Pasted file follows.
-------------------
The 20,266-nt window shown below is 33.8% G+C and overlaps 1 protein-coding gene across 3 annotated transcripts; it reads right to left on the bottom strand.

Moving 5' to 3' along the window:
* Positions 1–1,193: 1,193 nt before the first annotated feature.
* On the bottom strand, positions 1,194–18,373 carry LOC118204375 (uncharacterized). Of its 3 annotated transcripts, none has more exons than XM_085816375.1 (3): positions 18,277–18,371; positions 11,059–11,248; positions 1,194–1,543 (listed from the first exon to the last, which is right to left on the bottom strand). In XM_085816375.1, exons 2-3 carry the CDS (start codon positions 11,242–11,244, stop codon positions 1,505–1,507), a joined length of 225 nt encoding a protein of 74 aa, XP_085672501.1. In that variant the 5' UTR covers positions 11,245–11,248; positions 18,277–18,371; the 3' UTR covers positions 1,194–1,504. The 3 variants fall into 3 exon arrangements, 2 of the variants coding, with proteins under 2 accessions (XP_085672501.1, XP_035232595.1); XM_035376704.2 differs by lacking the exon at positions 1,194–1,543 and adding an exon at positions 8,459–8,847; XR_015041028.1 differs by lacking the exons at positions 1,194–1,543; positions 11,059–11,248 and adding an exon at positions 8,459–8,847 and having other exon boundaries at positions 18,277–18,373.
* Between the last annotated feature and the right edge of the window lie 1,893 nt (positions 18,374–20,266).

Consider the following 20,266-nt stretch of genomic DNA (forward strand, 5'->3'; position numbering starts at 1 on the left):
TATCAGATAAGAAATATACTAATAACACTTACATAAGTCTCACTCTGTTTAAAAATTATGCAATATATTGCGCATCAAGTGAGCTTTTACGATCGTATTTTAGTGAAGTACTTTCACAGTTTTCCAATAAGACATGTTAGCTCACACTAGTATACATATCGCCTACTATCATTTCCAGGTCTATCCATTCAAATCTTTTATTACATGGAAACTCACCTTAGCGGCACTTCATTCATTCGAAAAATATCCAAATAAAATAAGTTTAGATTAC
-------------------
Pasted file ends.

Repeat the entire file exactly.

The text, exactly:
The 20,266-nt window shown below is 33.8% G+C and overlaps 1 protein-coding gene across 3 annotated transcripts; it reads right to left on the bottom strand.

Moving 5' to 3' along the window:
* Positions 1–1,193: 1,193 nt before the first annotated feature.
* On the bottom strand, positions 1,194–18,373 carry LOC118204375 (uncharacterized). Of its 3 annotated transcripts, none has more exons than XM_085816375.1 (3): positions 18,277–18,371; positions 11,059–11,248; positions 1,194–1,543 (listed from the first exon to the last, which is right to left on the bottom strand). In XM_085816375.1, exons 2-3 carry the CDS (start codon positions 11,242–11,244, stop codon positions 1,505–1,507), a joined length of 225 nt encoding a protein of 74 aa, XP_085672501.1. In that variant the 5' UTR covers positions 11,245–11,248; positions 18,277–18,371; the 3' UTR covers positions 1,194–1,504. The 3 variants fall into 3 exon arrangements, 2 of the variants coding, with proteins under 2 accessions (XP_085672501.1, XP_035232595.1); XM_035376704.2 differs by lacking the exon at positions 1,194–1,543 and adding an exon at positions 8,459–8,847; XR_015041028.1 differs by lacking the exons at positions 1,194–1,543; positions 11,059–11,248 and adding an exon at positions 8,459–8,847 and having other exon boundaries at positions 18,277–18,373.
* Between the last annotated feature and the right edge of the window lie 1,893 nt (positions 18,374–20,266).

Consider the following 20,266-nt stretch of genomic DNA (forward strand, 5'->3'; position numbering starts at 1 on the left):
TATCAGATAAGAAATATACTAATAACACTTACATAAGTCTCACTCTGTTTAAAAATTATGCAATATATTGCGCATCAAGTGAGCTTTTACGATCGTATTTTAGTGAAGTACTTTCACAGTTTTCCAATAAGACATGTTAGCTCACACTAGTATACATATCGCCTACTATCATTTCCAGGTCTATCCATTCAAATCTTTTATTACATGGAAACTCACCTTAGCGGCACTTCATTCATTCGAAAAATATCCAAATAAAATAAGTTTAGATTAC